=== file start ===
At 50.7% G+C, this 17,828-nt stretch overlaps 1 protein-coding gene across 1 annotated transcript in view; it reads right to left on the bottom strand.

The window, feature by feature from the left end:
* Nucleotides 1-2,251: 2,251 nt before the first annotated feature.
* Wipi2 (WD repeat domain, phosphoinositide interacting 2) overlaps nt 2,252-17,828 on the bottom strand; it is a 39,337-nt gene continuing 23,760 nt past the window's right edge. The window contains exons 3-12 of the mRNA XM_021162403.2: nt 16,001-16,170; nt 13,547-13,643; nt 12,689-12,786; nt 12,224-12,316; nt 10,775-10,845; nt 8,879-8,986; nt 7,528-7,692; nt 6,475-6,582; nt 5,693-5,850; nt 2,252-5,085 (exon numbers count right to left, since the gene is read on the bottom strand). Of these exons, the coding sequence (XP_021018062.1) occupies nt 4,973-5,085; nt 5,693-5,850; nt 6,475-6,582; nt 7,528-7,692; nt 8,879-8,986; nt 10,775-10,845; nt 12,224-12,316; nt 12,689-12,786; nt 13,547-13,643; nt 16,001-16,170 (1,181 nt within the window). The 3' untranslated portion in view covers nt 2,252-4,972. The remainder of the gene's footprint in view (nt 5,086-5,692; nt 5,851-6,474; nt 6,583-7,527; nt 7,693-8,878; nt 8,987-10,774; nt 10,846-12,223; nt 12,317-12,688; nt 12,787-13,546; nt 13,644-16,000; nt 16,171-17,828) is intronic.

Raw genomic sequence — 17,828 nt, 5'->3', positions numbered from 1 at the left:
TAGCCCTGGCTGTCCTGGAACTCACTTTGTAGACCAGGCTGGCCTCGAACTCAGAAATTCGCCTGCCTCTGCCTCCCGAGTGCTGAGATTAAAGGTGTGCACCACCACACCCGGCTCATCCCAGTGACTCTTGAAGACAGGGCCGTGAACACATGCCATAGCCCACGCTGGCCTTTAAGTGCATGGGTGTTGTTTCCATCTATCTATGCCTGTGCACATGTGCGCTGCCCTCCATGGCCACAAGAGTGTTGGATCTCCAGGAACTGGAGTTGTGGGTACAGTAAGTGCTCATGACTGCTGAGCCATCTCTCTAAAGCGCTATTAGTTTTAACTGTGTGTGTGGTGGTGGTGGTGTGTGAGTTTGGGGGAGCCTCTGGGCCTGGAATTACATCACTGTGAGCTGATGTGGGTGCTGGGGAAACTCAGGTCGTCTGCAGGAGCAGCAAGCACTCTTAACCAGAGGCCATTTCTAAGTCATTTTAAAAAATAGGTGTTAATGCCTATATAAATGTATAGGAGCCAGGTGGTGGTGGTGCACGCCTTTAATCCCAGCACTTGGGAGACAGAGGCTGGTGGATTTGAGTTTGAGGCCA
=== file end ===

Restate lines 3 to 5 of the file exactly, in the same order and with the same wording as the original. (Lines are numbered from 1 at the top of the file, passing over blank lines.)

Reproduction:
* Nucleotides 1-2,251: 2,251 nt before the first annotated feature.
* Wipi2 (WD repeat domain, phosphoinositide interacting 2) overlaps nt 2,252-17,828 on the bottom strand; it is a 39,337-nt gene continuing 23,760 nt past the window's right edge. The window contains exons 3-12 of the mRNA XM_021162403.2: nt 16,001-16,170; nt 13,547-13,643; nt 12,689-12,786; nt 12,224-12,316; nt 10,775-10,845; nt 8,879-8,986; nt 7,528-7,692; nt 6,475-6,582; nt 5,693-5,850; nt 2,252-5,085 (exon numbers count right to left, since the gene is read on the bottom strand). Of these exons, the coding sequence (XP_021018062.1) occupies nt 4,973-5,085; nt 5,693-5,850; nt 6,475-6,582; nt 7,528-7,692; nt 8,879-8,986; nt 10,775-10,845; nt 12,224-12,316; nt 12,689-12,786; nt 13,547-13,643; nt 16,001-16,170 (1,181 nt within the window). The 3' untranslated portion in view covers nt 2,252-4,972. The remainder of the gene's footprint in view (nt 5,086-5,692; nt 5,851-6,474; nt 6,583-7,527; nt 7,693-8,878; nt 8,987-10,774; nt 10,846-12,223; nt 12,317-12,688; nt 12,787-13,546; nt 13,644-16,000; nt 16,171-17,828) is intronic.

Raw genomic sequence — 17,828 nt, 5'->3', positions numbered from 1 at the left: